By CPM – Malaysia is way cheaper than USA and the UK so I can see why Facebook pushed more impressions there.

By CPC – Cost per click in the UK is really expensive!

Facebook-Ad-Experiment-2-REsults-Geographic

Bottom line

Overall, this was a great learning experience for me just to see how Facebook ads behave given a set of parameters.

The bottom line is that $68.18 later, I have 900+ new likes and 600+ more visitors to my site.   You can be the judge about whether that was worth it or not.

Take Aways
  • Facebook will drive impressions to countries that are essentially the lowest bidders.  The Philippines and Malaysia are examples of this.
  • Be careful with likes from lower income countries and adverse effects with engagement.
  • Targeting too specific of a group will lead to barely any impressions.
  • Be very specific about the countries you want to target and get engagement from (ask yourself where your potential audience for your blog are coming from).
  • Beach/tropical photos do way better than any other type of photo.
  • Although I didn’t try this, are there proxies in targeting for the “type” of person you want to reach?  For example, if you’re looking to reach people in the luxury end, behaviours and interests you can target to hone in on them?

Would love to learn how you guys are leveraging Facebook ads.  What has been successful for you?  Just drop a comment below!

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About author View all posts Author website

Will Tang

I'm the writer behind Going Awesome Places and through its growth, I've learned a heck of a lot from trial and error. I have a passion for helping others succeed and through TBB my hope is to empower you with what works (and what doesn't) so you know exactly how you can take your blog to the next level.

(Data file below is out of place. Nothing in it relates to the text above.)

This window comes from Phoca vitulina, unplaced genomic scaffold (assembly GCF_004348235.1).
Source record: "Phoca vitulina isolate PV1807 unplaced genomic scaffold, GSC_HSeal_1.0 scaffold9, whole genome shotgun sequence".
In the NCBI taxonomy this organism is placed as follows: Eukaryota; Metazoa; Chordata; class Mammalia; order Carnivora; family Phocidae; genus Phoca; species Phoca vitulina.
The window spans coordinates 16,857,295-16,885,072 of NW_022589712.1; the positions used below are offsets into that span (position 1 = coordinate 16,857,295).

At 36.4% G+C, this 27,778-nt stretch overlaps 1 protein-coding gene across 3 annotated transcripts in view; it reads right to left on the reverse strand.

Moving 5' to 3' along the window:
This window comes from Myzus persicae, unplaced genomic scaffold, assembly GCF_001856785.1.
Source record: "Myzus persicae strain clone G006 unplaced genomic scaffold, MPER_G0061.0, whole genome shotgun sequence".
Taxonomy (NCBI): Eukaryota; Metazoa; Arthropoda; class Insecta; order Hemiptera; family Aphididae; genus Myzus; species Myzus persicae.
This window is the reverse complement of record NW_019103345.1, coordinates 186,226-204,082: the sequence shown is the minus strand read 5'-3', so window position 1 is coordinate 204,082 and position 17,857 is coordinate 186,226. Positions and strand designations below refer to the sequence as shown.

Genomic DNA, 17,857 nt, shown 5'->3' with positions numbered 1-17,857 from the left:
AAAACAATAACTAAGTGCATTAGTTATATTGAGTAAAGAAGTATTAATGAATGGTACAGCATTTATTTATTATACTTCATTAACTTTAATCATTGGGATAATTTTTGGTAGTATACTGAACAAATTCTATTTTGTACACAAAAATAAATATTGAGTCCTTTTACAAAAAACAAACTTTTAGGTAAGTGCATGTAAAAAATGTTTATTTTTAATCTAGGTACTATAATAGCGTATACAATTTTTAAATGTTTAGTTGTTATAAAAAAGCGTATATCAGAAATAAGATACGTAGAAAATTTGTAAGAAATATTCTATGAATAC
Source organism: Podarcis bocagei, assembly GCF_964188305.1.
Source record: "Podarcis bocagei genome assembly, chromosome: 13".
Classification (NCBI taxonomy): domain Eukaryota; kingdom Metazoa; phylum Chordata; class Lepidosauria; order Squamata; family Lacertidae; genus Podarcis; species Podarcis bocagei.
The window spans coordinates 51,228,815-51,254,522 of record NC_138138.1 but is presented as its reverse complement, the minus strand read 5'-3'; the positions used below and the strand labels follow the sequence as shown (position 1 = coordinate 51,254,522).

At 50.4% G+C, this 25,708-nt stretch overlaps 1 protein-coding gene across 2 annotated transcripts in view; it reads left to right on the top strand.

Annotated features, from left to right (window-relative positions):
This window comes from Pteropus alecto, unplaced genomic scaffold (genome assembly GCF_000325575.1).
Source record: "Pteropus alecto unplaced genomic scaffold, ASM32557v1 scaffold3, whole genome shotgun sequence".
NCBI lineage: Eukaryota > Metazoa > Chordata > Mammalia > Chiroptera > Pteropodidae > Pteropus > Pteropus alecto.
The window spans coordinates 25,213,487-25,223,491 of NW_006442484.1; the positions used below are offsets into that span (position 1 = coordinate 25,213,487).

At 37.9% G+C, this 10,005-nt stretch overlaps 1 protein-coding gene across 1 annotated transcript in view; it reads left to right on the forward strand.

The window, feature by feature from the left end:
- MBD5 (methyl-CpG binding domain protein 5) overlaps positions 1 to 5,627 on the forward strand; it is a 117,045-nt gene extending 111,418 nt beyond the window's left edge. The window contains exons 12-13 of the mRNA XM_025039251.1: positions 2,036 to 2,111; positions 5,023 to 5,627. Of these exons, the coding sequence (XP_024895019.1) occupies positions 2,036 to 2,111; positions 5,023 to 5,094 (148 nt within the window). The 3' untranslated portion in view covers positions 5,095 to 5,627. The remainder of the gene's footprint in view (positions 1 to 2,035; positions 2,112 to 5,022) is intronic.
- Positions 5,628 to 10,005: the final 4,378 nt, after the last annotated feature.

13 CommentsLeave a comment

  • HI Will – Thanks for sharing your experiment – always great to see the results others are getting through testing!

    $0.03/like is cheap, but you’re right – they don’t seem like the highest quality audience, which is the most important thing. I’m happy to pay a little more if I know that the likes are my exact target audience (or close to it)

    I’ve managed to get super relevant likes down to $0.09 (from Australia, USA & the UK) for my blog and now i’m testing a few different images & headlines to see if I can get them down further! I know a few bloggers who are getting $0.02-$0.03 targeted likes (In the US) so there is still plenty of room to improve (their tips to me: the image is 80% of it)

    Keep up the experiments!

    • Hey Alex! Great to know that you’ve had success with it and you’re totally right the image is almost everything. I always suggest A/B testing images and having the full 6 slots with different variations to see which one resonates with your audience.

      One thing I’ve been pondering about is just how important these likes are though. With how things have played out this year, I’m finding FB traffic to be less and less useful and important but that could just be me?

      • Thats the million dollar question right?!

        I think its a different answer for each person – I’ve heard lots of people talking about how Facebook organic reach is dying, however I’m relatively new to Facebook marketing and am still building my audience so I don/t have any observations as of yet.

        I do follow John Loomer quite a bit and he seems to think while reach is going down, you will not be affected if your posts are quality – great article about it here: http://www.jonloomer.com/2015/02/03/facebook-organic-page-reach-is-not-dead/

    • Hey Carol! It’s definitely a whole other beast. I’ve experimented with creating my own audiences and trying to optimize but haven’t had a whole lot of success. You could drop pixels on your own blog to try to re-target as another method. Lookalike wise, I believe there’s the ability to upload all of your e-mail subscribers and finding audiences through there.

    • Yeah it was definitely an interesting one to try since I didn’t know too much about it. Facebook Ads have its uses, you just have to know where to use it and when.